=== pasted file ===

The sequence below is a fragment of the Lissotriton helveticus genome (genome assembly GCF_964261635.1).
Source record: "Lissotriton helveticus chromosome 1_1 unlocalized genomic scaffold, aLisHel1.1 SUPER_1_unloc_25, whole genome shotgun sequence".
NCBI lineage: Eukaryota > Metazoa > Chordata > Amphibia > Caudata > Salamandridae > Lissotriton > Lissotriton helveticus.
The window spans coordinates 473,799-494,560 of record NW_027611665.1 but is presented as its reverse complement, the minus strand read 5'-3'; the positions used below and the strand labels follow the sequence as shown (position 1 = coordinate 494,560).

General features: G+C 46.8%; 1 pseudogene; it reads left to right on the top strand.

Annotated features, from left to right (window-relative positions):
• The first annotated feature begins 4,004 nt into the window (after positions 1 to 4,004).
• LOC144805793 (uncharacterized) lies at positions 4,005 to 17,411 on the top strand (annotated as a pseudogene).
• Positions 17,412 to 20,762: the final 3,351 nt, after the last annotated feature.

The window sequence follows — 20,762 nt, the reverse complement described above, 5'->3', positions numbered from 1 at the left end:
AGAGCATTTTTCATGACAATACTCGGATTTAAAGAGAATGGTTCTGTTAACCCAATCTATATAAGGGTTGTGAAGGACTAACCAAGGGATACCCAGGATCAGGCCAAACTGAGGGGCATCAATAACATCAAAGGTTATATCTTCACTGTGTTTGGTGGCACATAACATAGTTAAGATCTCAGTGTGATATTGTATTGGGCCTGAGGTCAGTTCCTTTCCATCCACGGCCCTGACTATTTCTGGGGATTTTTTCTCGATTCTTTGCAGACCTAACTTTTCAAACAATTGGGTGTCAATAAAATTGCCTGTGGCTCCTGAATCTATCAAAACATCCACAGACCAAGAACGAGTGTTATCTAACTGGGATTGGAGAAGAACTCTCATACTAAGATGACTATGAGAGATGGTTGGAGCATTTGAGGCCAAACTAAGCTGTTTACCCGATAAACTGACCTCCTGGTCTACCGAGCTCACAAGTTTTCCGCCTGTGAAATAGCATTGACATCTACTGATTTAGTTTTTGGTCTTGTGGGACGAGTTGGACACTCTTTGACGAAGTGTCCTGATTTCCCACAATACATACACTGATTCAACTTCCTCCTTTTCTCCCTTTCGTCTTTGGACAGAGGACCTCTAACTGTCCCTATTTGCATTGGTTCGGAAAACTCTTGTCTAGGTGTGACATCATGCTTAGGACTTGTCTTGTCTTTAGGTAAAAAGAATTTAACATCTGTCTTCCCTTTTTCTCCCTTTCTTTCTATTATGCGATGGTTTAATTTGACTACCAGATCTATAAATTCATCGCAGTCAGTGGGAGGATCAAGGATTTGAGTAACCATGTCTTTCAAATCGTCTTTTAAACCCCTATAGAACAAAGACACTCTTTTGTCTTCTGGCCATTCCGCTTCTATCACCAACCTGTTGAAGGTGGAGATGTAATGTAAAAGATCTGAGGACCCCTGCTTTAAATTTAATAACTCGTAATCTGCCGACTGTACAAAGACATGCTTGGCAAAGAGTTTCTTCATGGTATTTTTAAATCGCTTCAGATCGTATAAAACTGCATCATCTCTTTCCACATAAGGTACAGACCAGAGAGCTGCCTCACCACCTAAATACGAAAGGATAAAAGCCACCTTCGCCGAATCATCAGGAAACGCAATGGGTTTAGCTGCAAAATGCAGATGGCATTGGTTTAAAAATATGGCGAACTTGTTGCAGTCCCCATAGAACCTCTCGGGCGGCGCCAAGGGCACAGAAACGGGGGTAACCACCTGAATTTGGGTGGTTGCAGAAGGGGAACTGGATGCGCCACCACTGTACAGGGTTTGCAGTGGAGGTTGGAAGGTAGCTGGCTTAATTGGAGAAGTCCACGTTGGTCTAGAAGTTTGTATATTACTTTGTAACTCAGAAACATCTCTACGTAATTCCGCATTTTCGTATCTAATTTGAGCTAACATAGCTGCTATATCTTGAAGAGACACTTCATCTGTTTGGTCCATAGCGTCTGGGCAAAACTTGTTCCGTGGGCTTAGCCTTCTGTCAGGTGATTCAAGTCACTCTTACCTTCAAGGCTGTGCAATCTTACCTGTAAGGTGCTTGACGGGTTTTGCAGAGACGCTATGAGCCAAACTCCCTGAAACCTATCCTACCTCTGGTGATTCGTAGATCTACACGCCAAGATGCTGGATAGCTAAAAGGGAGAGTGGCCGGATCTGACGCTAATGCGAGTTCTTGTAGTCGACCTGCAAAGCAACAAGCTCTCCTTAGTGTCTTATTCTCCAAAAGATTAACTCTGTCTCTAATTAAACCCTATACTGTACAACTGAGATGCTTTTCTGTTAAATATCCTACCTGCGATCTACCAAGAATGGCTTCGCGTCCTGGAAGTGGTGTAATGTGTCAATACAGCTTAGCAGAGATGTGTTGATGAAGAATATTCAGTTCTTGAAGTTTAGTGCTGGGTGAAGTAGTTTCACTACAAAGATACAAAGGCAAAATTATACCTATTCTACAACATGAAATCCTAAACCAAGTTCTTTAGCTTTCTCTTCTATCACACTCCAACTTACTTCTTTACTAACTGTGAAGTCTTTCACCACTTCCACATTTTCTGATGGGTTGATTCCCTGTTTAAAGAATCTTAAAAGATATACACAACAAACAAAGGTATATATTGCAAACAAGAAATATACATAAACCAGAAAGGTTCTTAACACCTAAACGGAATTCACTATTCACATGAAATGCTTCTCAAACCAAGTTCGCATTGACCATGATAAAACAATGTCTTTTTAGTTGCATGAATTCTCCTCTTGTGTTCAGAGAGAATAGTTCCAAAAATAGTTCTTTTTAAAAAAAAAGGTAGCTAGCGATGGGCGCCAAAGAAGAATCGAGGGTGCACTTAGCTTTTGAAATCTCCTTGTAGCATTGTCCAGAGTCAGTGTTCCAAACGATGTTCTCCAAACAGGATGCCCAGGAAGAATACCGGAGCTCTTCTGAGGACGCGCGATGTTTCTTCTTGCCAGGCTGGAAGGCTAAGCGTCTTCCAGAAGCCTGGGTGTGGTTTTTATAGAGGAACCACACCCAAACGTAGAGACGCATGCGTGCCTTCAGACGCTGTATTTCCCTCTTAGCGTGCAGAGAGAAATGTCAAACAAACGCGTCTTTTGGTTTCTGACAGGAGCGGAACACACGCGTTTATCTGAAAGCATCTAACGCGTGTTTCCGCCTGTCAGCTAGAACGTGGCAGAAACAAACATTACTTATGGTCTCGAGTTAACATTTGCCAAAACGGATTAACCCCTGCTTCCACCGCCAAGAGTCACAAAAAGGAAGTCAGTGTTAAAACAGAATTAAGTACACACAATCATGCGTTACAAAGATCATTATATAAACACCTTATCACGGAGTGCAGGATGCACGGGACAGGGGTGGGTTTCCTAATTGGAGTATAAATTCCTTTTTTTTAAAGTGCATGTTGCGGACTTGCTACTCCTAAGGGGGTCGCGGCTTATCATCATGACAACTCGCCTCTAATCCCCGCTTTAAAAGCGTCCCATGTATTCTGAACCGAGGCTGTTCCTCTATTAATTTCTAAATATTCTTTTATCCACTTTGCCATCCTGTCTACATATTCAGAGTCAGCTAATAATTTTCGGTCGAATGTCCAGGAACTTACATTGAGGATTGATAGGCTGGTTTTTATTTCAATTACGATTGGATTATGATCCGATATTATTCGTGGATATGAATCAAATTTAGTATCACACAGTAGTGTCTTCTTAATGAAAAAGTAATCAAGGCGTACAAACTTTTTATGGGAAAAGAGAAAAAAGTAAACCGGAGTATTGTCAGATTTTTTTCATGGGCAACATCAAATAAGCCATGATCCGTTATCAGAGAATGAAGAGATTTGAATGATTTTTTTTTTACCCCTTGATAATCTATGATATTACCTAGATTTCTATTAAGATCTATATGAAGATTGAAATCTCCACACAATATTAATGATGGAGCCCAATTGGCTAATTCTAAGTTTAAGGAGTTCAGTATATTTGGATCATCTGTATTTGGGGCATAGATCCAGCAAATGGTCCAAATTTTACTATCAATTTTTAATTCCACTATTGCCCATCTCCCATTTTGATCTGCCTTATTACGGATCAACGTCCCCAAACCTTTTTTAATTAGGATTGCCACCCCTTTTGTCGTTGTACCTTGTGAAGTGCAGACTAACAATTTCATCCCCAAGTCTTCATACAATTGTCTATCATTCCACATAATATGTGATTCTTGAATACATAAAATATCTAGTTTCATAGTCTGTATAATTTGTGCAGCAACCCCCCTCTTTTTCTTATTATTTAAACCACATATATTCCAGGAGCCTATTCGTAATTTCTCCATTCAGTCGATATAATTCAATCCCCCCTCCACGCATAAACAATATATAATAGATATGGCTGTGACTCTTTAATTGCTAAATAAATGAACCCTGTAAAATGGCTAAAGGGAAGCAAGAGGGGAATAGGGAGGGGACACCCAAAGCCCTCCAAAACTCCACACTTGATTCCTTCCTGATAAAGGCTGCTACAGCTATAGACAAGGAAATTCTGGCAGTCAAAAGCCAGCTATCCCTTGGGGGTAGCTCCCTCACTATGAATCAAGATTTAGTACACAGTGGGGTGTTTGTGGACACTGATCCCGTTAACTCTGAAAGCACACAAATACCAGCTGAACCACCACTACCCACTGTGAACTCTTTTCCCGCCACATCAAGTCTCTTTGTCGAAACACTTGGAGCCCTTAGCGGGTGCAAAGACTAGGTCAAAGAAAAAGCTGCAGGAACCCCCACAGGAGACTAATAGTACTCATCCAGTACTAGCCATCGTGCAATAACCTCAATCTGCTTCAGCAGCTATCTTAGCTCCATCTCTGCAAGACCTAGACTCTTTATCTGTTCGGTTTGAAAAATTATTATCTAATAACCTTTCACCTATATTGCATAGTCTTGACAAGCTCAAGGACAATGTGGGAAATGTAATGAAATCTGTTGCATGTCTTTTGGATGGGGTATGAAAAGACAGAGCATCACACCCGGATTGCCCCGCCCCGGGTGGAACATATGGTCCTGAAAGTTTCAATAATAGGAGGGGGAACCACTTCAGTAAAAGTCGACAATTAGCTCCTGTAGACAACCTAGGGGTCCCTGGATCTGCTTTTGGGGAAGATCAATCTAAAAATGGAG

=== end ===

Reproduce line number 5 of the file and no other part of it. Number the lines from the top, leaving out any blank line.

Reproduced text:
General features: G+C 46.8%; 1 pseudogene; it reads left to right on the top strand.